Academic journal article The Qualitative Report

A Recursive Frame Analysis of Virginia Satir through the Biopsychosocial Lens

Academic journal article The Qualitative Report

A Recursive Frame Analysis of Virginia Satir through the Biopsychosocial Lens

Article excerpt

There is a movement in the field to a more expansive understanding of the therapeutic process (Lebow, 1997; Pinsof, 1983; Smith & Southern, 2005). In order to accomplish this goal, several theorists have begun to develop metatheories. Lebow (1997) indicated that a metatheory attempts to make the connection between the theory and practice to delineate the relationships between the variables. Lebow also noted that the goal of a methatheory is to be more expansive and holistic by integrating several established therapeutic orientations into one expansive framework. The development of a comprehensive frame or metatheory is seen as one of the most needed and most elusive aspects in the field today (Goldfried & Castonguay, 1992).

Goldfried and Castonguay (1992) address the psychotherapy community to discuss how integration can be helpful within the field. Goldfried and Castonguay found three main questions regarding integration. The first essential question is where is psychotherapy heading. They indicated that a majority of therapists and empirical research have acknowledged and identified that there are common factors among the different schools of therapy. Goldfried and Castonguay noted that theories help us make sense of the complex nature of humanity and change, therefore, a comprehensive frame will delineate a broader view of humanity and guide and inform integrative research.

The second question that Goldfried and Castonguay raise is about the future of integrative approaches. According to Goldfried and Castonguay, the integrative movement needs to focus on combining the best of different orientations to make treatments more effective. Also, they believe that as the field grows, a clear conceptual model of change needs to be developed, and epistemological differences need to be addressed.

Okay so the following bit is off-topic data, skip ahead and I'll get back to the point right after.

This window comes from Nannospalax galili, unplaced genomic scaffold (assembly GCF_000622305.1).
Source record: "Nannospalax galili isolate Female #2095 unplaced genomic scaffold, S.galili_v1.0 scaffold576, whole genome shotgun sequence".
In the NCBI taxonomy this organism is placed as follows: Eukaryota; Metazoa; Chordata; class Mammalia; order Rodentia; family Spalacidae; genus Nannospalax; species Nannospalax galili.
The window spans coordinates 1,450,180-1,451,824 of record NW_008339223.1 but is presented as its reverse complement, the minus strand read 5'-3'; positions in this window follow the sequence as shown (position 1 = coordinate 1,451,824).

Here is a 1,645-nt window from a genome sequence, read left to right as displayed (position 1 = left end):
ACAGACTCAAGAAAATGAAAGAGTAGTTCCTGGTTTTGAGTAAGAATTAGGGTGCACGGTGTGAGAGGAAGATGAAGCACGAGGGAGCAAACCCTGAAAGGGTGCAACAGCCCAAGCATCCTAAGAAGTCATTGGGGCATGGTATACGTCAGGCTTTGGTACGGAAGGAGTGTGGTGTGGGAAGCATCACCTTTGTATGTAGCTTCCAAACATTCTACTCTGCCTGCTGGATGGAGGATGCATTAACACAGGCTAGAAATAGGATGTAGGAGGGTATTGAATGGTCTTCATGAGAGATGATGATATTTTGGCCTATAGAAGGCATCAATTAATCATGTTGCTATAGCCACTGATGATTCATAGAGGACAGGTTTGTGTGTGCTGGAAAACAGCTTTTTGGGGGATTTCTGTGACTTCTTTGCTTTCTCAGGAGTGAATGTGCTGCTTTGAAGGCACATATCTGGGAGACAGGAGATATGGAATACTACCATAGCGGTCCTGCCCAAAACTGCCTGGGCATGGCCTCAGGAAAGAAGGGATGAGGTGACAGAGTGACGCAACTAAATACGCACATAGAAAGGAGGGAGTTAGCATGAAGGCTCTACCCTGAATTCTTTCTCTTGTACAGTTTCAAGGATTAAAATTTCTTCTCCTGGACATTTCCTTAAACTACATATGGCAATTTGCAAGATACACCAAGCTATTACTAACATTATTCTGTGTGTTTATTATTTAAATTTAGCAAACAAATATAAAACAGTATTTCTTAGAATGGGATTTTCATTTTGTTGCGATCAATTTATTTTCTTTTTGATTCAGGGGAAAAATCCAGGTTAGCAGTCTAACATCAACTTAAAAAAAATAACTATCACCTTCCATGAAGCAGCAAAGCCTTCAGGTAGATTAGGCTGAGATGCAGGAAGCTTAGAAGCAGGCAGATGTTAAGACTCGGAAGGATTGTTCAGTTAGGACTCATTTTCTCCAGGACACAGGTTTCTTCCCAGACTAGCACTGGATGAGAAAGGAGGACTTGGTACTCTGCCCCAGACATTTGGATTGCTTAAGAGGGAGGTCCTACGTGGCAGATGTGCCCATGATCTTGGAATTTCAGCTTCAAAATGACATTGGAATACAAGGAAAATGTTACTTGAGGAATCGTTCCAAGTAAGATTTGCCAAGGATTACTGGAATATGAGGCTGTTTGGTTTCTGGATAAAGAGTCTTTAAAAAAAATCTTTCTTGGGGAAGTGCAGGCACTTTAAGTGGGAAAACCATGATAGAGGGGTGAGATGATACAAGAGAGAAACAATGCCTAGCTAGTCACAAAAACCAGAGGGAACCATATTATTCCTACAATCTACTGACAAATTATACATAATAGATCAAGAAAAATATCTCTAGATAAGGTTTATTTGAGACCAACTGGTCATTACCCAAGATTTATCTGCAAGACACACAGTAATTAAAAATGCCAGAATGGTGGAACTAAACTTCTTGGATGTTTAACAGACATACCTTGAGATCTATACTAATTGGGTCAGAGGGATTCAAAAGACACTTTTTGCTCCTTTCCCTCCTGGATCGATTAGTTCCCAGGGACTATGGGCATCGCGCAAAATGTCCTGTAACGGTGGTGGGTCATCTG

The third question that they raise is how might the integrative movement contribute to psychotherapy? Castonguay and Goldfried believed that it was doubtful that one grand theory would be able to encapsulate all of the current differences within the field or synthesize the various epistemological differences, although the integrative movement may allude to various interventions and processes that are more effective and efficient.

The use of a metatheory has also been discussed in the training and research literature. McCollum (1990) notes the importance of developing a cohesive integrative approach for training therapists that focused on both knowing what to do and how to act. His major contention is that learning occurs at the content and process level; therefore, the learning context demands an integrative approach. Braveman (1995) identified the need for an integrative training approach that combines individual and systems perspectives. Bravemen believed that competent therapists should be able to view the problem from intrapsychic and systemic frames and that a move toward integration is needed to encapsulate the complexity of the individual and system by admonishing the intrapsychic, relational, contextual, and biological components.

One key line of research that has arisen from attempting to find a larger frame is the research in common factors. Common factors attempt to assess the similarities between effective therapies by analyzing key traits or patterns that are associated with successive therapy. Common factors approach is similar to a meta-analysis where effective ingredients or factors are extrapolated and used as guiding principles (Smith & Southern, 2005). Sprinkle, Davis, and Lewbow (2009) cited Davis and Piercy's 2007 definition of common factors and divided common factors into two categories: narrow common factors and broad common factors. Sprinkle et al. indicated that broad common factors referred to the variables associated with therapy itself including the therapeutic alliance and narrow common factors are associated with the use of a model including the mechanisms and inventions for change. …

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